Dating can be challenging for anyone, but gay men looking for a partner may find themselves facing a unique set of obstacles.
To begin with, men seeking to date other men have a smaller dating pool, as only an estimated 3.6% of American men identify as either gay or bisexual. Some men may be reluctant to make themselves vulnerable by approaching potential dating partners for any number of reasons, but particularly when they aren’t absolutely sure of the other person’s orientation.
Researchers also point out that, as gay men are competing with one another as rivals in the dating process, feelings of doubt and mistrust may characterize the early stages of many relationships and impact them negatively.
Many of the men I see who are over 30 bring the same issue to therapy: There is no one out there to date, so they might as well give up on ever finding a partner. While dating can certainly be discouraging, especially when you feel as if you’ve tried everything and nothing has worked, giving up hope only increases the certainty you will fail. If you give up on searching for love, you are limiting your chances to find a partner and develop a relationship.
It is my belief that the way we speak about ourselves and our lives has a significant impact on the life we manifest. If we focus on dark and discouraging thoughts, we may be more likely to notice the challenges and difficult moments in our lives. When we focus on possibility and success, however, we may be more likely to notice the opportunities waiting for us. This can apply to all areas of life, but I believe it has particular importance for those seeking a partner.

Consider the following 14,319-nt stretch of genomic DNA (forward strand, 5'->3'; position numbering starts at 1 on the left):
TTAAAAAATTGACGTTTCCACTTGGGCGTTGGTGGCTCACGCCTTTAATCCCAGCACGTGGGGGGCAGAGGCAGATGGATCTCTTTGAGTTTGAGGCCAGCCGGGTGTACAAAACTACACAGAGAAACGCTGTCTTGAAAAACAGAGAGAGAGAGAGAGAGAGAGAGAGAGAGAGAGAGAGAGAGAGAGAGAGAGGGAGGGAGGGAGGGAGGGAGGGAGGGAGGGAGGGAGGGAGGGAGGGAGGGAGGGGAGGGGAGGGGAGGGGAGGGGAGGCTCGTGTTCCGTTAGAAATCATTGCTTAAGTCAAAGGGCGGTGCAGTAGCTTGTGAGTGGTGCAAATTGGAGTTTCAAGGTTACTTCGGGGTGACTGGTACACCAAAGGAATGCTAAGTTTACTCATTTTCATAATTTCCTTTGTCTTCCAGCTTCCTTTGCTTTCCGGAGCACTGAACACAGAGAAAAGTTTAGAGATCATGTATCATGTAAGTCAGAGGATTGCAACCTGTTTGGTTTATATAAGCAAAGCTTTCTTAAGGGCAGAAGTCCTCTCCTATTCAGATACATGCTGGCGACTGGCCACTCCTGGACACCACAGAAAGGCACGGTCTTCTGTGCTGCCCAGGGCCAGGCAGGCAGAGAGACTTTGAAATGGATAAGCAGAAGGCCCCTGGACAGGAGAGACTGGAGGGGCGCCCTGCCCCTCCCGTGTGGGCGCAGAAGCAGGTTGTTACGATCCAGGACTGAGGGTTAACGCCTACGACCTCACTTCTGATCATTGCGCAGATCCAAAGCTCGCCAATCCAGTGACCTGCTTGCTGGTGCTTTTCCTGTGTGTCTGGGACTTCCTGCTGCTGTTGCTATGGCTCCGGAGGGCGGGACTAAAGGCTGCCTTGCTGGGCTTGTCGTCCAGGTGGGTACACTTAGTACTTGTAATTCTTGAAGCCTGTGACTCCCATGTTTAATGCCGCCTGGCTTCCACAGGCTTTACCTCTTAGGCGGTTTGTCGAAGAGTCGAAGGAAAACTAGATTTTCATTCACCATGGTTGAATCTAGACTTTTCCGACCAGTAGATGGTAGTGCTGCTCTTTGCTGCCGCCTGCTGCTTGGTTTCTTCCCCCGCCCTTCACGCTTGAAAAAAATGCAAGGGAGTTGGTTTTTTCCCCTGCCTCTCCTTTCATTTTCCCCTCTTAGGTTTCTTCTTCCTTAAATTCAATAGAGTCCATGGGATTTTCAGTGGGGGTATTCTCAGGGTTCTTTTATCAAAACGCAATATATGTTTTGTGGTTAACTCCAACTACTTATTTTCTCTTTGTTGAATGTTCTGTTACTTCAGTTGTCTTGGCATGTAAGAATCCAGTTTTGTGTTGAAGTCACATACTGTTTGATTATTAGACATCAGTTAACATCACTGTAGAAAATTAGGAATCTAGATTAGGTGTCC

When we wait for the perfect partner, for the right chance, to appear on the doorstep, we may find ourselves making any number of excuses to put our lives on hold in the meantime. Through these excuses, we may find ourselves giving up, in the end, and blaming others for our lack of success. Instead of waiting, why not make a commitment to yourself to look at dating itself as an opportunity, one that may lead to new energy in your life?
Getting stuck in a rut can be frustrating, and it can exacerbate mental health conditions such as anxiety and depression and can also lead to thoughts of isolation and hopelessness. Discouragement and despair can also result. If you have come to dread dating and feel as if you have no new opportunities, or if it seems none of the men you meet are right for you so you wonder if you should even bother, consider instead some of the following strategies to make your own opportunities and build possibility into your dating life:
- Try releasing any preconceived notions you might have about how a date is “supposed” to go. Going on a date with expectations of what should happen may set you up for disappointment. It’s possible you could miss out on something positive, simply by not being open to it. If you go on a date with no expectations other than that of meeting someone new, you are more likely to be in a state of mind that will allow you to consider new possibilities and avoid repeating the same experiences over and over.